#MWChats: An interview with Joanne Coates

In our interview with Joanne Coates, the photographer behind some of the most honest and real fishing photos you’ll see and an MWC favourite, we learnt about Jo’s creative eye and sources of inspiration, the power of photography to affect change, and much more.

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How did you get into photography? What is your inspiration?

The road to becoming a photographer was not an easy one. Honestly, did I know that being a photographer was a job at 15? No, not a clue. I didn’t know anyone could be a photographer, an artist or in the creative industries. I am from rural, working class England.  Photography was, in a way, my escape route, and I thought London was where I had to be. That was it for me - I left home as soon as I could at sixteen and went to study Arts in London.  It gave me a purpose; it was a channel for my interests.

But it was not all I thought it would be. Having left home young, saved to get to university, and chosen an access course instead of traditional study routes, I felt like a fraud when I was suddenly surrounded by people who already had degrees - people who already had loads of experience, who were really very confident and felt like success was a given. I mean, I had never even owned an expensive camera!

I was very determined, and my ‘outsider’ status within photography I think drove and still drives me on – because I’m an insider when it comes to the issues I like to photograph. Photography for me is all about storytelling, about listening, about using my introvert skills to make a change in the world. From a young age I would immerse myself in books: Hans Christian Andersen, ‘Emily of New Moon’… whatever I could get my hands on! It was here I realised that through stories you can transform and challenges perspectives.

I’ve always had this maritime obsession, an interest in the sea – what is on it, what is in it. Real life stories, literature, coastal communities and rural life inspire me to this day and, I think, always will.

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You have a very raw style that gives a real insight into the lives of fishermen. How did this come to be your distinctive look?

I think it reflects my value as a person. It’s very honest, observant. There must always be more than just aesthetics for me. Photography is an incredibly powerful medium; it can be quiet and intimate but also a tool for social change, a chance for humans from different backgrounds to relate to each other. What I hope is that my work will inspire discussion and reflection and invite people to question and challenge society. I don’t think a single image alone can change things, but we can achieve great things through stories and collaboration.

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What do you find most exciting in a project or an image?

The chance to meet people - humans with stories who don’t even realise how unique, innovative and amazing they are.  I’ve met some wonderful people: fishermen who have told me personal stories, body builders in Australia who have spoken about toxic masculinity and mental health, female farmers who challenge perspectives while working incredibly hard. I feel so lucky to get the chance to meet and speak to people. This is what excites me: learning. Learning about people, about myself, and about stories and challenges.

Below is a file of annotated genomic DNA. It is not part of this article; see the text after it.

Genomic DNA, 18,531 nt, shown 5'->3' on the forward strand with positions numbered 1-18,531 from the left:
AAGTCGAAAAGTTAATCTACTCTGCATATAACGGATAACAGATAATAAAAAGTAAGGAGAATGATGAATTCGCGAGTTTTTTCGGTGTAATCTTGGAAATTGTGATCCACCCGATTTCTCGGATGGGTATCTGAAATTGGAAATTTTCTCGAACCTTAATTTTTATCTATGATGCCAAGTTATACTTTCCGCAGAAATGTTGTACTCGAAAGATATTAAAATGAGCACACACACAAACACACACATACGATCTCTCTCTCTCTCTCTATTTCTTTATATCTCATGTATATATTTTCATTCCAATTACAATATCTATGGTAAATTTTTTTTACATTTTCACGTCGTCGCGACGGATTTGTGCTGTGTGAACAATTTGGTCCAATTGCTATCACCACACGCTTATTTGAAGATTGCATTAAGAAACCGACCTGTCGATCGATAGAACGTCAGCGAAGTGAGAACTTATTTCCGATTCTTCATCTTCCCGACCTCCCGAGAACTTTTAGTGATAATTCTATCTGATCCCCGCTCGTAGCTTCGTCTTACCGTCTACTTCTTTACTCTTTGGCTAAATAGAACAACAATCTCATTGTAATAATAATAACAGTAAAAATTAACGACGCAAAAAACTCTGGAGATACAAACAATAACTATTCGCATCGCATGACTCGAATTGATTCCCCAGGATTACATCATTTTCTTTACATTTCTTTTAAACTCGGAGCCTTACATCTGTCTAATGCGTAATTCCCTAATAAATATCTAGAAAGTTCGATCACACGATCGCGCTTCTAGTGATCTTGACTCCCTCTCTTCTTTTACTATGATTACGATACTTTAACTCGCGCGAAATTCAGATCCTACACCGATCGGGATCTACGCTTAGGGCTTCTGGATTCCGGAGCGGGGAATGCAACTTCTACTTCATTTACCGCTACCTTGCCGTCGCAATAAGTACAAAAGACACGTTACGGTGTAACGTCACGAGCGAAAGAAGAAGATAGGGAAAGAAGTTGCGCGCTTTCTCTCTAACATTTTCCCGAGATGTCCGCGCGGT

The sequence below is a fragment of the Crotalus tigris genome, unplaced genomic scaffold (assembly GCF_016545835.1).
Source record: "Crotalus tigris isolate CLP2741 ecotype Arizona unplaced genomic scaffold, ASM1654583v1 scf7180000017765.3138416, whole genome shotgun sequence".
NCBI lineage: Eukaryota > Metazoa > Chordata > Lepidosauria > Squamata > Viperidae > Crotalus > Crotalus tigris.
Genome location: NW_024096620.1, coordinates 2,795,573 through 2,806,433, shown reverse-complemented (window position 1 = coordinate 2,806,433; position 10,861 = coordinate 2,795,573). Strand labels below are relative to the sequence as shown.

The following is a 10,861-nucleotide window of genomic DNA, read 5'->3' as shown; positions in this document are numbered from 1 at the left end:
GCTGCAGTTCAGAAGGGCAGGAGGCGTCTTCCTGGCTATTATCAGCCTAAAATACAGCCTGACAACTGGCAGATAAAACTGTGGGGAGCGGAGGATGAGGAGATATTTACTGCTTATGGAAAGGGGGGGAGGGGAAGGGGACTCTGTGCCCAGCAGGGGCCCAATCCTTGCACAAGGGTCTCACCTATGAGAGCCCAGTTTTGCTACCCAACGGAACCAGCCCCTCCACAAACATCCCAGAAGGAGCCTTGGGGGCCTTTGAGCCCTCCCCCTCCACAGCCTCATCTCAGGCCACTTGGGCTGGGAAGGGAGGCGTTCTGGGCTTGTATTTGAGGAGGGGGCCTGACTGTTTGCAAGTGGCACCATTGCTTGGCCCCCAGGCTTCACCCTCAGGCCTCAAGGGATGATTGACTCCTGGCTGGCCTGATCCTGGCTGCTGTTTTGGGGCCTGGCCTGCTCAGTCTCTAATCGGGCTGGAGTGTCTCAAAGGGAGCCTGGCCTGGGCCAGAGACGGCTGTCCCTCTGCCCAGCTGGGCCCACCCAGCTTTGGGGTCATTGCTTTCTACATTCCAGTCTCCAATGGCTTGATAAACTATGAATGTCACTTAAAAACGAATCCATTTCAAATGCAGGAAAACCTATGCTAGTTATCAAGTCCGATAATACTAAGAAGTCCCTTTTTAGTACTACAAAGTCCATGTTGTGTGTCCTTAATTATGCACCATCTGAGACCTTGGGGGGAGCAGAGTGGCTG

What has been the best moment in your career?

Eeeeeeee, well this is going to be a corny answer! Doing what I love. There were a few dark years where I didn’t think I would be okay or even come out the other side, but the chance to work on projects that make an impact for communities pulled me through. Not many people can say ‘I get to do what I love, what I’m obsessed about’. I just feel lucky and excited about every new project, every new story.

Can you give us a snapshot (if you’ll pardon the pun) into any upcoming projects of yours?

Fishing communities are something I will photograph for my entire career, and Brexit is obviously having an impact on them. I am currently looking at this – not in isolation, but also in the light of the industry’s history and the uncertainty of its future, fishing stories, climate change, and sustainability. This is something I will continue to passionately work on. 

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I am always making work about the farming communities around me in the Yorkshire Dales and am currently working on a story about rural schools in the North of England. So a lot of work that is centred around rural issues!

On the commercial side, I also have exciting projects with the brilliant Fishing into the Future, with businesswomen that inspire me across the country, with Creative Darlington on a big project involving social engagement and the community, working in partnership with design agencies, and making social changes to the arts industry through my arts organisation Lens Think. I’ve been working with a brilliant fly fisherwoman Marina Gibson and am continuing on with projects with her that are really very inspiring. I’m sure I have forgotten something!

Thank you so much for giving such an in-depth look into your work, Jo.

Thank you for interviewing me, it’s been lovely.